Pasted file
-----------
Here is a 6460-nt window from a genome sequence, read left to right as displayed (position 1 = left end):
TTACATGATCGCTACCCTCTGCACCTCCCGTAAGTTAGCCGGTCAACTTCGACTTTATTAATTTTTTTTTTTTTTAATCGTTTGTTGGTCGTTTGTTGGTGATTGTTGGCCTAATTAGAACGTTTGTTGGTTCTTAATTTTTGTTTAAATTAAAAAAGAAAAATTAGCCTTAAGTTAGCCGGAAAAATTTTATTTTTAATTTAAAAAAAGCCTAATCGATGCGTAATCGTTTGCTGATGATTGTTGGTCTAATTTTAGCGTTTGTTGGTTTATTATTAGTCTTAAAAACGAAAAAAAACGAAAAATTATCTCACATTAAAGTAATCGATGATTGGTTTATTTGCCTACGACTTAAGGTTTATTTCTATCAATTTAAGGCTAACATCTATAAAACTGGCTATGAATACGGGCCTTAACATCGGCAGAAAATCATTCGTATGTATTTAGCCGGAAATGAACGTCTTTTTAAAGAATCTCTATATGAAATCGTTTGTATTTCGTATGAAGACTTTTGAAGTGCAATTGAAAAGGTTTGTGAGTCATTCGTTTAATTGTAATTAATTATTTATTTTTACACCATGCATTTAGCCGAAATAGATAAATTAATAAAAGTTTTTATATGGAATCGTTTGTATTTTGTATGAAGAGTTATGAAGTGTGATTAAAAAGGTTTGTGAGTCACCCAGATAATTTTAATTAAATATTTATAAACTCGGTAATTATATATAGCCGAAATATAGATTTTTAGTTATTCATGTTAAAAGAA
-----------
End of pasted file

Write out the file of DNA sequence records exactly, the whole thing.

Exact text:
Here is a 6460-nt window from a genome sequence, read left to right as displayed (position 1 = left end):
TTACATGATCGCTACCCTCTGCACCTCCCGTAAGTTAGCCGGTCAACTTCGACTTTATTAATTTTTTTTTTTTTTAATCGTTTGTTGGTCGTTTGTTGGTGATTGTTGGCCTAATTAGAACGTTTGTTGGTTCTTAATTTTTGTTTAAATTAAAAAAGAAAAATTAGCCTTAAGTTAGCCGGAAAAATTTTATTTTTAATTTAAAAAAAGCCTAATCGATGCGTAATCGTTTGCTGATGATTGTTGGTCTAATTTTAGCGTTTGTTGGTTTATTATTAGTCTTAAAAACGAAAAAAAACGAAAAATTATCTCACATTAAAGTAATCGATGATTGGTTTATTTGCCTACGACTTAAGGTTTATTTCTATCAATTTAAGGCTAACATCTATAAAACTGGCTATGAATACGGGCCTTAACATCGGCAGAAAATCATTCGTATGTATTTAGCCGGAAATGAACGTCTTTTTAAAGAATCTCTATATGAAATCGTTTGTATTTCGTATGAAGACTTTTGAAGTGCAATTGAAAAGGTTTGTGAGTCATTCGTTTAATTGTAATTAATTATTTATTTTTACACCATGCATTTAGCCGAAATAGATAAATTAATAAAAGTTTTTATATGGAATCGTTTGTATTTTGTATGAAGAGTTATGAAGTGTGATTAAAAAGGTTTGTGAGTCACCCAGATAATTTTAATTAAATATTTATAAACTCGGTAATTATATATAGCCGAAATATAGATTTTTAGTTATTCATGTTAAAAGAA